Caesars and Judges


Last week began with the International Crisis Group presenting its top ten crises for 2017 at Chatham House.  Those crises barely got a look-in:  most of the discussion was about the US under its new President.

Most of the commentary and answers to the questions came from Mark Malloch Brown, former UN Deputy-Secretary General.  His insights were excellent and there was one that struck me in particular.

Rather than seeing the election of President Trump as being linked to – and in a line with – Brexit, it would be more appropriate to see him as the latest of the “Caesars” – authoritarians with a populist appeal.  A number of examples were given and more occurred to people during the session; I’m sure you’ll be able to work them out.

Caesars do things that liberals regard as breaking political and/or social norms.  Some voters see them as an aberration, but others consider them an admirable breath of fresh air.  One thing Caesars generally have in common is that they seem very comfortable exercising power without an array of checks and balances.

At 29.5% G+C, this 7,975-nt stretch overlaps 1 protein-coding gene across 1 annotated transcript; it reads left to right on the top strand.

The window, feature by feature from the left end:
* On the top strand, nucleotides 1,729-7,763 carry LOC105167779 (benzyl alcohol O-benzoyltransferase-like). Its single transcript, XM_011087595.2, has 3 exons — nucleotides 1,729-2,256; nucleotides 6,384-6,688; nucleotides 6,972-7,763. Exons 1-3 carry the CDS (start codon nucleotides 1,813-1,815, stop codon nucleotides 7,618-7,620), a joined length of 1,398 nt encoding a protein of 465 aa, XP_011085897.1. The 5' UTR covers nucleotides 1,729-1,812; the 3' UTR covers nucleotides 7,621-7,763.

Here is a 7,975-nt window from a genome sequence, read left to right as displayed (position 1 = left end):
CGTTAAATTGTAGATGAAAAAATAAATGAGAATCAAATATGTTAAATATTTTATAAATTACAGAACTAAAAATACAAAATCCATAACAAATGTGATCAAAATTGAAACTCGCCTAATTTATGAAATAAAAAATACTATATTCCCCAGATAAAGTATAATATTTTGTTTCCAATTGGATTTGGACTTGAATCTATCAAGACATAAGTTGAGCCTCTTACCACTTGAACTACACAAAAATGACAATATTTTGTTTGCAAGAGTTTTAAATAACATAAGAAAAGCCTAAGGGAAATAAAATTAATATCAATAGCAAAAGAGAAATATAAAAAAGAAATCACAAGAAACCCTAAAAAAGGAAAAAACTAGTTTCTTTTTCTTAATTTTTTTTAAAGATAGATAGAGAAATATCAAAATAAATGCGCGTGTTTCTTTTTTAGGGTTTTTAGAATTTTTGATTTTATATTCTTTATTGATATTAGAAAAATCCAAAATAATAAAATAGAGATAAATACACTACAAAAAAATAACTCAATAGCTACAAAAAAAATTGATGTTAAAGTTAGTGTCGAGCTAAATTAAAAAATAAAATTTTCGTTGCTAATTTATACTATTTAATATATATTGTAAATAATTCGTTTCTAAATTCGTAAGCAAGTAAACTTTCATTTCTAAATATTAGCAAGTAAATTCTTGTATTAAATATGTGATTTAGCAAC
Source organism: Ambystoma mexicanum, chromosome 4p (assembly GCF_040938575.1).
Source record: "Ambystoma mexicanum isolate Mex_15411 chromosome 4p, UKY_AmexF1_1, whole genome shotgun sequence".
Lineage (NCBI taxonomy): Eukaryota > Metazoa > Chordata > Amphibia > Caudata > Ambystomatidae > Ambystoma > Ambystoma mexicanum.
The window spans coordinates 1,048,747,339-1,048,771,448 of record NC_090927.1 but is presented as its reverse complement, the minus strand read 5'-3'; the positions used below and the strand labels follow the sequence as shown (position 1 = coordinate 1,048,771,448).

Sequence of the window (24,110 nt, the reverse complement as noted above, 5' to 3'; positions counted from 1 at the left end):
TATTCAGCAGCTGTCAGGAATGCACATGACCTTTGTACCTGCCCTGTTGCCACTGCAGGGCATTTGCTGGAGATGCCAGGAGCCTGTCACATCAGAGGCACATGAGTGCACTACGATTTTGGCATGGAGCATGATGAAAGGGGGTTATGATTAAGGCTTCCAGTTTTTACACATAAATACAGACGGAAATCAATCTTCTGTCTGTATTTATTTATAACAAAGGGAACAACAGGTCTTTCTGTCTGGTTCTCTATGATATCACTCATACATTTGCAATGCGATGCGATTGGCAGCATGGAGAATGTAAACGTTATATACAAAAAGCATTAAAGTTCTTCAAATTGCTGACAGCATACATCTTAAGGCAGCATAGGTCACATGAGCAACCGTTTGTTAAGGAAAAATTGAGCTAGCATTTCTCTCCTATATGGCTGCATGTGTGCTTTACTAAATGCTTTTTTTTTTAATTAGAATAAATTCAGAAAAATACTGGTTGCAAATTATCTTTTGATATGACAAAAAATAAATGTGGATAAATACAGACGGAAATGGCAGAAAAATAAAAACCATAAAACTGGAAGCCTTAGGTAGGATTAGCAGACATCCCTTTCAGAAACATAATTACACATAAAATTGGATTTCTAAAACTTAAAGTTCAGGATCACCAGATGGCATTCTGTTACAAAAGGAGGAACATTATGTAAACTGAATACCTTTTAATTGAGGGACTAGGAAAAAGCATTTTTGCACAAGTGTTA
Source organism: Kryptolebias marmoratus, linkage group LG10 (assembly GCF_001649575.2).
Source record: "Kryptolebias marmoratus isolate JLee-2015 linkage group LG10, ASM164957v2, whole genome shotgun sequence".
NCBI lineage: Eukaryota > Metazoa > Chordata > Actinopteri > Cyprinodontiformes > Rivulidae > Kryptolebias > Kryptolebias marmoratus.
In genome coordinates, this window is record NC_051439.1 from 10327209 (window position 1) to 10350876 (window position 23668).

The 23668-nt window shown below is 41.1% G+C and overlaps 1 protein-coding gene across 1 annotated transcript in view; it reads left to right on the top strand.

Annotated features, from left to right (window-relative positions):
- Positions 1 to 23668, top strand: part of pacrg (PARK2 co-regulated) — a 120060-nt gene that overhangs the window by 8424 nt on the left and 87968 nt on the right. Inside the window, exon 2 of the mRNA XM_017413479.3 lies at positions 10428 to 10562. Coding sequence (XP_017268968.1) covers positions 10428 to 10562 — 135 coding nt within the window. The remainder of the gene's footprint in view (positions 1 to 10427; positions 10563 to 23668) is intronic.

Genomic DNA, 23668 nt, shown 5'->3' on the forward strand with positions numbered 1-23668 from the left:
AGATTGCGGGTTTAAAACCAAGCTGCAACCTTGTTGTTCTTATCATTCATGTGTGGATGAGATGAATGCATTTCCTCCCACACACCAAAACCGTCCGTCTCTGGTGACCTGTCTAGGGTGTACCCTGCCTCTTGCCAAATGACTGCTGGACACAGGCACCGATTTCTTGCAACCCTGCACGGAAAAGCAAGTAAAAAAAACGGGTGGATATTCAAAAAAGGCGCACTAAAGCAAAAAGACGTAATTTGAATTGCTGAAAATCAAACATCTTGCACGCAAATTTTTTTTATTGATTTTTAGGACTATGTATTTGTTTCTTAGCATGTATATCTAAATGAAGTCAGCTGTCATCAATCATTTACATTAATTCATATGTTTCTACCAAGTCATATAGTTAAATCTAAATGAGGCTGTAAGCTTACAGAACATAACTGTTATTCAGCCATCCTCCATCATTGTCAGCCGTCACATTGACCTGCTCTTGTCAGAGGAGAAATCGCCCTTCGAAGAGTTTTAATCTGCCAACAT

It’s a while since I studied the development of the US constitution, but my recollection is that it was designed and drafted to avoid excessive power vesting in the executive, whether called a president, a king or a Caesar.  Congress (as the legislature) and the judiciary are given their roles to produce a balanced constitution with inherent checks and balances on power.

The judiciary is important as one of these branches of government, as we’ve seen in the UK on the Brexit appeals.  The role of judges is to interpret and rule on the law.  It isn’t to make decisions about implementing the will of the people or (picking up on the court decisions in the US over the last few days) to determine what makes a country or people safe.

The rule of law is a pillar of a properly functioning polity and the separation of the executive, legislative and judicial branches of government is the foundation on which the rule of law is built.

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